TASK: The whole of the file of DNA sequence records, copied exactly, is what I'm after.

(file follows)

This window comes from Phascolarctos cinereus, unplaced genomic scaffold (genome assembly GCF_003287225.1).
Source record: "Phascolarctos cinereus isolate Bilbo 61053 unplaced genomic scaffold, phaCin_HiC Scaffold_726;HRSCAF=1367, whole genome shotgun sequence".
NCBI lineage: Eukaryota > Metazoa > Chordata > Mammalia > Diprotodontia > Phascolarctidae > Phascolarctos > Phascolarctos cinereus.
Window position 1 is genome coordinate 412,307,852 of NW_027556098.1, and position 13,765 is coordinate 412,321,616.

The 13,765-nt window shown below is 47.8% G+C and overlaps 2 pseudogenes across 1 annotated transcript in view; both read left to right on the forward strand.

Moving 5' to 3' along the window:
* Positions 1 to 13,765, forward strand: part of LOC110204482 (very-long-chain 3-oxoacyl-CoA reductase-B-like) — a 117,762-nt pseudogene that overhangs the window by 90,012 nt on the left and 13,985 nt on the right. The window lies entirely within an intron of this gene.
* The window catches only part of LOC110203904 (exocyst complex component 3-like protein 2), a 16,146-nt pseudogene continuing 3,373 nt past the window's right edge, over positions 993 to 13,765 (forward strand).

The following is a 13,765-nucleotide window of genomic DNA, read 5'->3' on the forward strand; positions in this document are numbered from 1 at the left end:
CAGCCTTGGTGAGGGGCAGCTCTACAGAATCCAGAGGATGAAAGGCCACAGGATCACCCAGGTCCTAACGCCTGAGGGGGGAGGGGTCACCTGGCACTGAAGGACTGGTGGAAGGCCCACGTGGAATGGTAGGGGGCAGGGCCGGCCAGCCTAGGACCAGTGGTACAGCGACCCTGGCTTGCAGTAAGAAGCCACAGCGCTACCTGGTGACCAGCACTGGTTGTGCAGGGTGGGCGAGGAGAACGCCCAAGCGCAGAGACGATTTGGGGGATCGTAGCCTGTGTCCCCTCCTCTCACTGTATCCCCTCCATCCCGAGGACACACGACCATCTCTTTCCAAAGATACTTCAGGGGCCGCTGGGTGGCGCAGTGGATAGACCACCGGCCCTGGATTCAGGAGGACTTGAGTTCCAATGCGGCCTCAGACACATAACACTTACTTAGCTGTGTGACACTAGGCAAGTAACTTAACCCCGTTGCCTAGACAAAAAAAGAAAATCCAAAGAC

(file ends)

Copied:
This window comes from Phascolarctos cinereus, unplaced genomic scaffold (genome assembly GCF_003287225.1).
Source record: "Phascolarctos cinereus isolate Bilbo 61053 unplaced genomic scaffold, phaCin_HiC Scaffold_726;HRSCAF=1367, whole genome shotgun sequence".
NCBI lineage: Eukaryota > Metazoa > Chordata > Mammalia > Diprotodontia > Phascolarctidae > Phascolarctos > Phascolarctos cinereus.
Window position 1 is genome coordinate 412,307,852 of NW_027556098.1, and position 13,765 is coordinate 412,321,616.

The 13,765-nt window shown below is 47.8% G+C and overlaps 2 pseudogenes across 1 annotated transcript in view; both read left to right on the forward strand.

Moving 5' to 3' along the window:
* Positions 1 to 13,765, forward strand: part of LOC110204482 (very-long-chain 3-oxoacyl-CoA reductase-B-like) — a 117,762-nt pseudogene that overhangs the window by 90,012 nt on the left and 13,985 nt on the right. The window lies entirely within an intron of this gene.
* The window catches only part of LOC110203904 (exocyst complex component 3-like protein 2), a 16,146-nt pseudogene continuing 3,373 nt past the window's right edge, over positions 993 to 13,765 (forward strand).

The following is a 13,765-nucleotide window of genomic DNA, read 5'->3' on the forward strand; positions in this document are numbered from 1 at the left end:
CAGCCTTGGTGAGGGGCAGCTCTACAGAATCCAGAGGATGAAAGGCCACAGGATCACCCAGGTCCTAACGCCTGAGGGGGGAGGGGTCACCTGGCACTGAAGGACTGGTGGAAGGCCCACGTGGAATGGTAGGGGGCAGGGCCGGCCAGCCTAGGACCAGTGGTACAGCGACCCTGGCTTGCAGTAAGAAGCCACAGCGCTACCTGGTGACCAGCACTGGTTGTGCAGGGTGGGCGAGGAGAACGCCCAAGCGCAGAGACGATTTGGGGGATCGTAGCCTGTGTCCCCTCCTCTCACTGTATCCCCTCCATCCCGAGGACACACGACCATCTCTTTCCAAAGATACTTCAGGGGCCGCTGGGTGGCGCAGTGGATAGACCACCGGCCCTGGATTCAGGAGGACTTGAGTTCCAATGCGGCCTCAGACACATAACACTTACTTAGCTGTGTGACACTAGGCAAGTAACTTAACCCCGTTGCCTAGACAAAAAAAGAAAATCCAAAGAC